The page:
Sen. Bill Cassidy (R-LA) aptly illustrates the added burdens an America First populist movement faces in toppling the two-party Uniparty game still going strong in Washington, D.C. The heft of incumbency and the powerful urge to elect red to stave off blue often force change-hungry Republican voters to send the temporary adherents of the cause back where their hearts really belong – the feeding troughs of the Swamp.
New Orleans political commentator Jeff Crouere on Feb. 22 penned a strong op-ed in The Advocate on Cassidy’s utter shamelessness:
“In his reelection campaign last year, U.S. Sen. Bill Cassidy of Baton Rouge presented one major message to the voters of his state. In countless television and radio commercials, Cassidy touted his endorsement by President Donald Trump. The message was clear: Trump and Cassidy were close allies, and the senator fervently supported the president’s agenda.”
Two-Faced On The Double
Cassidy won in a state Trump carried in a landslide. The other shoe quickly dropped. Crouere notes that Cassidy “was one of the first Republicans in Congress to declare Joe Biden the president, despite Trump’s ongoing legal challenges in multiple states.” He then voted to convict Trump at his second impeachment trial. But even that was not enough for the senator who had pledged his loyalty to Trump right up to the moment polls closed on Nov. 3.
Cassidy took to ABC News and its ludicrously partisan former Democratic Party operative, George Stephanopoulos, to slam Trump. “I think his force wanes,” Cassidy cooed. “The Republican Party is more than just one person. The Republican Party is about ideas.”
The breathtaking immediacy of Cassidy’s betrayal of his voters is rooted in his knowledge that 2026 is light-years away. As Crouere put it:
“There is no recall mechanism for members of the U.S. Senate, so Cassidy has six years to hope that Louisiana voters forget what he did.”
Cassidy assumes he can treat America First as a faction or particularist coalition instead of the party-changing force it claims to be. Establishment Republicans hope to give Trump backers the same treatment as pro-lifers in their party. It’s the MAGA equivalent of tossing around empty phrases about “the sanctity of life” every time an election rolls around only to get right back to the donor-fueled insider spending upon being returned to Capitol Hill.
Examples Have Been Set
He’s not necessarily wrong. Sen. Thom Tillis (R-NC) played an eerily similar game, deeply irritating Trump backers with his obdurate antipathy to the then-president’s core policies in non-election years only to suddenly discover his love for them once it was time to face voters again.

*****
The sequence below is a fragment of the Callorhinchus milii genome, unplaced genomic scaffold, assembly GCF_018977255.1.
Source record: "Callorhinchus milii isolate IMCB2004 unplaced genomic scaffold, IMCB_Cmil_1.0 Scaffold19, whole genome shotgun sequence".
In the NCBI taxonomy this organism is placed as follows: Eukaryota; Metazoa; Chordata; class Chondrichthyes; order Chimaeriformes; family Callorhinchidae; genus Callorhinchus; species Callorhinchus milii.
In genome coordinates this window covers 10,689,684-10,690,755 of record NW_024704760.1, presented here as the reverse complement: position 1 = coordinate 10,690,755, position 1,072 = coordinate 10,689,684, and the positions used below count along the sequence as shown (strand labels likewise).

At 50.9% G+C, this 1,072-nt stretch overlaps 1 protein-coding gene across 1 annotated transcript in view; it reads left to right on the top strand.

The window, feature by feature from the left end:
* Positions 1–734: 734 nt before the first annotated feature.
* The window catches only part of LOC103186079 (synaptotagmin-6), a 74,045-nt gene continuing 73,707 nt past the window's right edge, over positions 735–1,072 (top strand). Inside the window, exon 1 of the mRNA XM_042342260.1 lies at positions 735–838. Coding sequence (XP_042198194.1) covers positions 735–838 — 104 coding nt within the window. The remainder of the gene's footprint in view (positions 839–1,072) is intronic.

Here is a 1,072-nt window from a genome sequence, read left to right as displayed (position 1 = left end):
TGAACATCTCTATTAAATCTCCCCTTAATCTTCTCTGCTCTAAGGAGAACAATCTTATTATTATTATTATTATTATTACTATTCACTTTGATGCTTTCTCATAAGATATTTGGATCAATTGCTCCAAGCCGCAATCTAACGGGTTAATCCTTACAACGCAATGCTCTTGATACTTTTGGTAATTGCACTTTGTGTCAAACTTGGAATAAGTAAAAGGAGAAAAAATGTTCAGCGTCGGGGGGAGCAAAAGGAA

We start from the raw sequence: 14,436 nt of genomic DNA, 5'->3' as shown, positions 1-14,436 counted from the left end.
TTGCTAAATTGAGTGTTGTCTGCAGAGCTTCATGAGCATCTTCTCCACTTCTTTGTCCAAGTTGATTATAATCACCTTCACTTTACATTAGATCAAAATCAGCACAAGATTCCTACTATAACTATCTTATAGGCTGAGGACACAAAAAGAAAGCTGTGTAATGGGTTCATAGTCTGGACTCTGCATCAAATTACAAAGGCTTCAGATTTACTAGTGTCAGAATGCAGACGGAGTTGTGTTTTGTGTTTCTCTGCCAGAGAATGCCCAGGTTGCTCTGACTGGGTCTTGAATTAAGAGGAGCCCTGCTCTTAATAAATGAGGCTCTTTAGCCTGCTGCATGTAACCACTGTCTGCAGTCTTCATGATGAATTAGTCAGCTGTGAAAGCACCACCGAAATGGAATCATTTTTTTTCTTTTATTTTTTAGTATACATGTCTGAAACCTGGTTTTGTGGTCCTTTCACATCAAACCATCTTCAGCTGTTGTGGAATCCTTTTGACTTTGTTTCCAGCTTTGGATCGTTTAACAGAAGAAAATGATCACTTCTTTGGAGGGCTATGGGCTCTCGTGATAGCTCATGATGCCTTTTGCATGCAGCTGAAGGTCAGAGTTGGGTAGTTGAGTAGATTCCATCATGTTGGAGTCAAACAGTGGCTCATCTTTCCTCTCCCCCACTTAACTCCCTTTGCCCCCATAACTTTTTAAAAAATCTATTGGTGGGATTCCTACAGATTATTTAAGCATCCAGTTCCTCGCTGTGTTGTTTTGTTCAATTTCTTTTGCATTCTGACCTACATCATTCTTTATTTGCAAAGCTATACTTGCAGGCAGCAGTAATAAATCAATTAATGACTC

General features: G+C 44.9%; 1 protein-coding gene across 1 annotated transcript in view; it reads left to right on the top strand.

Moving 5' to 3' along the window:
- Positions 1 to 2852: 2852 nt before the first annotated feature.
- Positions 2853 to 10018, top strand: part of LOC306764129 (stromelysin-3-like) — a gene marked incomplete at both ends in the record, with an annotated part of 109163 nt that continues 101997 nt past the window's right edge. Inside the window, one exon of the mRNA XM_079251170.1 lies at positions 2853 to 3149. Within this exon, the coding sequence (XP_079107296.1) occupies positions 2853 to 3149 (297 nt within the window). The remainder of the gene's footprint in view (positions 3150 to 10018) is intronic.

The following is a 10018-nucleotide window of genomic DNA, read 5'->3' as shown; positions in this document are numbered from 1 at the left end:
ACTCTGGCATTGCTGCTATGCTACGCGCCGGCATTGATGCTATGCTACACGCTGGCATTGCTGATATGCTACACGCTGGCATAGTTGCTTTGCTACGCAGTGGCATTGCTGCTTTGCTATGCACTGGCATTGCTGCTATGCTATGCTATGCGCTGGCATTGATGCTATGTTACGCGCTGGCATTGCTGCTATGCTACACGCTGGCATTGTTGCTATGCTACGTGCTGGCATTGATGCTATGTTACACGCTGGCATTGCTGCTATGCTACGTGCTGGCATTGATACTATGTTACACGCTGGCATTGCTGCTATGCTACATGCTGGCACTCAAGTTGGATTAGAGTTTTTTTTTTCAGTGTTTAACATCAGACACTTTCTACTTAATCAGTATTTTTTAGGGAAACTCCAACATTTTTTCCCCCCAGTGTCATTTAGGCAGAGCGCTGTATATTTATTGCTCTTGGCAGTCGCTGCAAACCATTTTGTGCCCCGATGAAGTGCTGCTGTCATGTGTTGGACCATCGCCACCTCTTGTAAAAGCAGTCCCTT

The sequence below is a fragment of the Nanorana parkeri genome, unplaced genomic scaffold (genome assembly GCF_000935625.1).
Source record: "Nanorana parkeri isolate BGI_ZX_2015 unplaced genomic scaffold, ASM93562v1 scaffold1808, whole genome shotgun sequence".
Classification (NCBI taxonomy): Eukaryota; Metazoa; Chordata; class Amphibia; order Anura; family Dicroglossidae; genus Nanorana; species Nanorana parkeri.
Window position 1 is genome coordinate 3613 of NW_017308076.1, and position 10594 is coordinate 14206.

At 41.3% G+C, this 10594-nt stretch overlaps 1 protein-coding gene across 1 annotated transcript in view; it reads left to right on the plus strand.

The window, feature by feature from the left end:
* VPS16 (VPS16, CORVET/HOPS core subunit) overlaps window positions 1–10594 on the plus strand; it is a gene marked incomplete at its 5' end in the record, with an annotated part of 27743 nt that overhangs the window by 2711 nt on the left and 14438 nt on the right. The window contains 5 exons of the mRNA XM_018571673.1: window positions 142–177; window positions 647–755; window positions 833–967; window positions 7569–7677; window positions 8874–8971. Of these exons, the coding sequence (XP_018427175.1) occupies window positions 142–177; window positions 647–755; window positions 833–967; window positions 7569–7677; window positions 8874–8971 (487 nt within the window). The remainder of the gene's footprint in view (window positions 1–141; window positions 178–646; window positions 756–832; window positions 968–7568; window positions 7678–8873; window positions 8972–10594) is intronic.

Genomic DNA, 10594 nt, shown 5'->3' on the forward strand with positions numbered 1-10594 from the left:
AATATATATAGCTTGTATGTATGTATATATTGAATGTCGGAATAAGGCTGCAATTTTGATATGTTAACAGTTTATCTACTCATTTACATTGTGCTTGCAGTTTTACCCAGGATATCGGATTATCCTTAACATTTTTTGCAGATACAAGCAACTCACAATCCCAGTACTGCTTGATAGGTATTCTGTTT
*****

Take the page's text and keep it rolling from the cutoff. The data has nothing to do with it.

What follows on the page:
Like Cassidy today, a comfortably ensconced Tillis In August 2017 sat down with establishment TV host Chris Wallace at Fox News to publicly dismiss Trump as the leader of the Republican Party. In February 2019, he wrote an op-ed or a prominent Washington newspaper, declaring that he would vote in favor of a Senate resolution condemning Trump’s declaration of a national emergency on our southern border with Mexico.
Tillis spoke out against tariffs, supported an increase in foreign guest-worker visas at the expense of American workers, and even expressed his opposition to Trump’s Border Wall from January 2017 through early 2019.
Then 2020 approached, and he jumped on the Trump Train again like the pollical version of some 1890s hobo. He defended tough tariffs against China and espoused a newfound concern for border security. It was enough to garner a June 2019 endorsement from Trump, allowing Tillis to stave off any serious primary challenge and get to a general election contest, where he was able to lean on the need to “stop the liberal Democrats” to attract Republican votes.
And here is the MAGA dilemma in a nutshell. Tillis, a terrible candidate for a party whose grassroots is fully energized by Trump’s America First cause, very likely would have lost to Democratic challenger Cal Cunningham were it not for a late-breaking texting adultery scandal that grievously harmed Cunningham’s campaign.
If Tillis had gone down to defeat, a valuable message would have been sent to establishment Republicans that you had best earn voter trust by your actions in office. Instead, a great many Trump loyalists expressed joy that Tillis kept the seat red as control of the Senate teetered on a knife-edge.
And what did Tillis take away from all this?
He was one of just four Republican senators on the Judiciary Committee who voted to advance Joe Biden’s attorney general nominee, Merrick Garland out of committee on March 1. This despite Garland refusing to state that illegal aliens were committing a crime by crossing our borders and equating Trump and his supporters with Timothy McVeigh and the 1995 Oklahoma City bombing during an astonishing Feb. 22 nomination hearing.
Both Cassidy and Tillis are happily back to their old ways. Don’t expect them to raise their heads out of the trough again until some time around spring 2025.
Content syndicated from TheLibertyLoft.com with permission.